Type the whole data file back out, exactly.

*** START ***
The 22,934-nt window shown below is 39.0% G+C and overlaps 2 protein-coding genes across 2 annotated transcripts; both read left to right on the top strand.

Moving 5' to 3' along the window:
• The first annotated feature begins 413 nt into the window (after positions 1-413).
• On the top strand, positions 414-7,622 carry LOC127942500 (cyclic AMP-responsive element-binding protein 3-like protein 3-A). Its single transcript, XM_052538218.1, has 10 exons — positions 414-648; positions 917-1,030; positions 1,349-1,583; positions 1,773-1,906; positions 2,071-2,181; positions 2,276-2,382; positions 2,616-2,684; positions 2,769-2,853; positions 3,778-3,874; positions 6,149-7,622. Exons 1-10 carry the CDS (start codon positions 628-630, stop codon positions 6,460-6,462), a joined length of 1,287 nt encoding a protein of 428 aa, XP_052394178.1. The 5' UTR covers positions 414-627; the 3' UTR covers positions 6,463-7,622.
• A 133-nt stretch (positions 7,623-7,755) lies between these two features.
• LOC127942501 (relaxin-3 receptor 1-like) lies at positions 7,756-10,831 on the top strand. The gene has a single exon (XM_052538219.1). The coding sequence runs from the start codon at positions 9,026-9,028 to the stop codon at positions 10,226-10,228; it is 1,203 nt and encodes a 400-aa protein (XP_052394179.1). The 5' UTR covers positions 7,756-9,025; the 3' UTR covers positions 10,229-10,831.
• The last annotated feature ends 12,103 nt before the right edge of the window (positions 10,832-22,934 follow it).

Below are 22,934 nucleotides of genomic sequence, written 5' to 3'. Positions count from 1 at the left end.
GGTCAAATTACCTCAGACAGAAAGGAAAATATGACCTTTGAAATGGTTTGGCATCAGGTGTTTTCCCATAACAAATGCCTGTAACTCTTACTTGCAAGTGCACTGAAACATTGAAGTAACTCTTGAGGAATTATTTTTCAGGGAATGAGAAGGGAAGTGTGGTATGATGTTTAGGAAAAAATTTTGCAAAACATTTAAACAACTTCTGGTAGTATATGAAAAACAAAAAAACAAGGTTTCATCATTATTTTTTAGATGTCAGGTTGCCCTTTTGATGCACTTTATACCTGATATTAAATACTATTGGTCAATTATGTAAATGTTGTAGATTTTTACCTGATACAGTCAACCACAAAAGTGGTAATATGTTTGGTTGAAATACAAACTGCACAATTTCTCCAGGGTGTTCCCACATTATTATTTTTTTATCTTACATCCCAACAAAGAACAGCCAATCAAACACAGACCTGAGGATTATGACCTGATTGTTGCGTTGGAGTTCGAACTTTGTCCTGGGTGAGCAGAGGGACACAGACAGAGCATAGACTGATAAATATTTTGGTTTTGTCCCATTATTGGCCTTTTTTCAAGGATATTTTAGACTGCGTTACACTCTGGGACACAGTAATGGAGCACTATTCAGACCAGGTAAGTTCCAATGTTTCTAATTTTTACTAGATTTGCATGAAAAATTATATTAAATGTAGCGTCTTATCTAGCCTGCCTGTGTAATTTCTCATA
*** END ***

The 22,934-nt window shown below is 39.0% G+C and overlaps 2 protein-coding genes across 2 annotated transcripts; both read left to right on the top strand.

Moving 5' to 3' along the window:
• The first annotated feature begins 413 nt into the window (after positions 1-413).
• On the top strand, positions 414-7,622 carry LOC127942500 (cyclic AMP-responsive element-binding protein 3-like protein 3-A). Its single transcript, XM_052538218.1, has 10 exons — positions 414-648; positions 917-1,030; positions 1,349-1,583; positions 1,773-1,906; positions 2,071-2,181; positions 2,276-2,382; positions 2,616-2,684; positions 2,769-2,853; positions 3,778-3,874; positions 6,149-7,622. Exons 1-10 carry the CDS (start codon positions 628-630, stop codon positions 6,460-6,462), a joined length of 1,287 nt encoding a protein of 428 aa, XP_052394178.1. The 5' UTR covers positions 414-627; the 3' UTR covers positions 6,463-7,622.
• A 133-nt stretch (positions 7,623-7,755) lies between these two features.
• LOC127942501 (relaxin-3 receptor 1-like) lies at positions 7,756-10,831 on the top strand. The gene has a single exon (XM_052538219.1). The coding sequence runs from the start codon at positions 9,026-9,028 to the stop codon at positions 10,226-10,228; it is 1,203 nt and encodes a 400-aa protein (XP_052394179.1). The 5' UTR covers positions 7,756-9,025; the 3' UTR covers positions 10,229-10,831.
• The last annotated feature ends 12,103 nt before the right edge of the window (positions 10,832-22,934 follow it).

Below are 22,934 nucleotides of genomic sequence, written 5' to 3'. Positions count from 1 at the left end.
GGTCAAATTACCTCAGACAGAAAGGAAAATATGACCTTTGAAATGGTTTGGCATCAGGTGTTTTCCCATAACAAATGCCTGTAACTCTTACTTGCAAGTGCACTGAAACATTGAAGTAACTCTTGAGGAATTATTTTTCAGGGAATGAGAAGGGAAGTGTGGTATGATGTTTAGGAAAAAATTTTGCAAAACATTTAAACAACTTCTGGTAGTATATGAAAAACAAAAAAACAAGGTTTCATCATTATTTTTTAGATGTCAGGTTGCCCTTTTGATGCACTTTATACCTGATATTAAATACTATTGGTCAATTATGTAAATGTTGTAGATTTTTACCTGATACAGTCAACCACAAAAGTGGTAATATGTTTGGTTGAAATACAAACTGCACAATTTCTCCAGGGTGTTCCCACATTATTATTTTTTTATCTTACATCCCAACAAAGAACAGCCAATCAAACACAGACCTGAGGATTATGACCTGATTGTTGCGTTGGAGTTCGAACTTTGTCCTGGGTGAGCAGAGGGACACAGACAGAGCATAGACTGATAAATATTTTGGTTTTGTCCCATTATTGGCCTTTTTTCAAGGATATTTTAGACTGCGTTACACTCTGGGACACAGTAATGGAGCACTATTCAGACCAGGTAAGTTCCAATGTTTCTAATTTTTACTAGATTTGCATGAAAAATTATATTAAATGTAGCGTCTTATCTAGCCTGCCTGTGTAATTTCTCATA